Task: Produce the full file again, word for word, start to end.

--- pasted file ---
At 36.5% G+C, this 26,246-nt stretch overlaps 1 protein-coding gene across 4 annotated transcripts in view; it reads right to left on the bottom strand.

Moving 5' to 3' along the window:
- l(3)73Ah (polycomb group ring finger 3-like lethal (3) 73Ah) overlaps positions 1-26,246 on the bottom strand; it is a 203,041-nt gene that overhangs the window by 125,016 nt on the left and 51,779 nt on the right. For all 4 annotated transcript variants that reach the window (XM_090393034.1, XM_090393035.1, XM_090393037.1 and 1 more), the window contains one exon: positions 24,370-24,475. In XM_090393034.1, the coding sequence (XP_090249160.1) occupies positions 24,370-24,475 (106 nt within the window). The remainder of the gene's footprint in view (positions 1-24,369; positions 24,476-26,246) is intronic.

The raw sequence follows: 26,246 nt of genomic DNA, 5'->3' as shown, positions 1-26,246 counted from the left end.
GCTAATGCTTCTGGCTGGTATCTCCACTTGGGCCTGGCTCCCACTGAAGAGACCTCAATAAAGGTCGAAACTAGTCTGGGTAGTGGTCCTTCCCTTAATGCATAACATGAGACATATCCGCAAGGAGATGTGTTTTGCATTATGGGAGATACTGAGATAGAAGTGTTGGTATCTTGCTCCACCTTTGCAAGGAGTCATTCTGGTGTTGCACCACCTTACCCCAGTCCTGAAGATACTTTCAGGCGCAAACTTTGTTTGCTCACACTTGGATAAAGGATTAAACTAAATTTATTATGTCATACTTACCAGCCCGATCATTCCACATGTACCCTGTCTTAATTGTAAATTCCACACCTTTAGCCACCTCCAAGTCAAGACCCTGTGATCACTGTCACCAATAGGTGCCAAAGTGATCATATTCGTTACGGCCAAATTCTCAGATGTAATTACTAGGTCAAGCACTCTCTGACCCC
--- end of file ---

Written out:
At 36.5% G+C, this 26,246-nt stretch overlaps 1 protein-coding gene across 4 annotated transcripts in view; it reads right to left on the bottom strand.

Moving 5' to 3' along the window:
- l(3)73Ah (polycomb group ring finger 3-like lethal (3) 73Ah) overlaps positions 1-26,246 on the bottom strand; it is a 203,041-nt gene that overhangs the window by 125,016 nt on the left and 51,779 nt on the right. For all 4 annotated transcript variants that reach the window (XM_090393034.1, XM_090393035.1, XM_090393037.1 and 1 more), the window contains one exon: positions 24,370-24,475. In XM_090393034.1, the coding sequence (XP_090249160.1) occupies positions 24,370-24,475 (106 nt within the window). The remainder of the gene's footprint in view (positions 1-24,369; positions 24,476-26,246) is intronic.

The raw sequence follows: 26,246 nt of genomic DNA, 5'->3' as shown, positions 1-26,246 counted from the left end.
GCTAATGCTTCTGGCTGGTATCTCCACTTGGGCCTGGCTCCCACTGAAGAGACCTCAATAAAGGTCGAAACTAGTCTGGGTAGTGGTCCTTCCCTTAATGCATAACATGAGACATATCCGCAAGGAGATGTGTTTTGCATTATGGGAGATACTGAGATAGAAGTGTTGGTATCTTGCTCCACCTTTGCAAGGAGTCATTCTGGTGTTGCACCACCTTACCCCAGTCCTGAAGATACTTTCAGGCGCAAACTTTGTTTGCTCACACTTGGATAAAGGATTAAACTAAATTTATTATGTCATACTTACCAGCCCGATCATTCCACATGTACCCTGTCTTAATTGTAAATTCCACACCTTTAGCCACCTCCAAGTCAAGACCCTGTGATCACTGTCACCAATAGGTGCCAAAGTGATCATATTCGTTACGGCCAAATTCTCAGATGTAATTACTAGGTCAAGCACTCTCTGACCCC